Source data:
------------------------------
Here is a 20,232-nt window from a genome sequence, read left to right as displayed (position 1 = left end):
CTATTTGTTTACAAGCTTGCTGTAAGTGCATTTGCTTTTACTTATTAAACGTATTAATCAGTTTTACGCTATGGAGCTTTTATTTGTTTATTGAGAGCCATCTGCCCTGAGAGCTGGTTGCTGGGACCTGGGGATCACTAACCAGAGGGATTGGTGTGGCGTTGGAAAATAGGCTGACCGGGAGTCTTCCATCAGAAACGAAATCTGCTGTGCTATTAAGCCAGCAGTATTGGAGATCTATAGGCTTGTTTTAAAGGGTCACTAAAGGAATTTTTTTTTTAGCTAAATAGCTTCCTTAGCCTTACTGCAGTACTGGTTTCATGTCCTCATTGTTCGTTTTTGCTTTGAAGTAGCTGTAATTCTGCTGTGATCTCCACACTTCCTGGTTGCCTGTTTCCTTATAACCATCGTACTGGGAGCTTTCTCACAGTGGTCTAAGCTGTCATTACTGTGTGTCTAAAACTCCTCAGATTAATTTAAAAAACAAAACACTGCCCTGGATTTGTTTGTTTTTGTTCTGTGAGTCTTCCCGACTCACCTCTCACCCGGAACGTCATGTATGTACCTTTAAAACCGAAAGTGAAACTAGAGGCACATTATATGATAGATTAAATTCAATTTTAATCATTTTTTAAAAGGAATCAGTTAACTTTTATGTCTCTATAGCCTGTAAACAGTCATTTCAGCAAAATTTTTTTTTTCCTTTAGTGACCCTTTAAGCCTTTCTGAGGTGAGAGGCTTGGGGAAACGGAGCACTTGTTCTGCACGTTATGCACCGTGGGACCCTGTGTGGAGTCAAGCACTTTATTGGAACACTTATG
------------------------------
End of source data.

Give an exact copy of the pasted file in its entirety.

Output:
Here is a 20,232-nt window from a genome sequence, read left to right as displayed (position 1 = left end):
CTATTTGTTTACAAGCTTGCTGTAAGTGCATTTGCTTTTACTTATTAAACGTATTAATCAGTTTTACGCTATGGAGCTTTTATTTGTTTATTGAGAGCCATCTGCCCTGAGAGCTGGTTGCTGGGACCTGGGGATCACTAACCAGAGGGATTGGTGTGGCGTTGGAAAATAGGCTGACCGGGAGTCTTCCATCAGAAACGAAATCTGCTGTGCTATTAAGCCAGCAGTATTGGAGATCTATAGGCTTGTTTTAAAGGGTCACTAAAGGAATTTTTTTTTTAGCTAAATAGCTTCCTTAGCCTTACTGCAGTACTGGTTTCATGTCCTCATTGTTCGTTTTTGCTTTGAAGTAGCTGTAATTCTGCTGTGATCTCCACACTTCCTGGTTGCCTGTTTCCTTATAACCATCGTACTGGGAGCTTTCTCACAGTGGTCTAAGCTGTCATTACTGTGTGTCTAAAACTCCTCAGATTAATTTAAAAAACAAAACACTGCCCTGGATTTGTTTGTTTTTGTTCTGTGAGTCTTCCCGACTCACCTCTCACCCGGAACGTCATGTATGTACCTTTAAAACCGAAAGTGAAACTAGAGGCACATTATATGATAGATTAAATTCAATTTTAATCATTTTTTAAAAGGAATCAGTTAACTTTTATGTCTCTATAGCCTGTAAACAGTCATTTCAGCAAAATTTTTTTTTTCCTTTAGTGACCCTTTAAGCCTTTCTGAGGTGAGAGGCTTGGGGAAACGGAGCACTTGTTCTGCACGTTATGCACCGTGGGACCCTGTGTGGAGTCAAGCACTTTATTGGAACACTTATG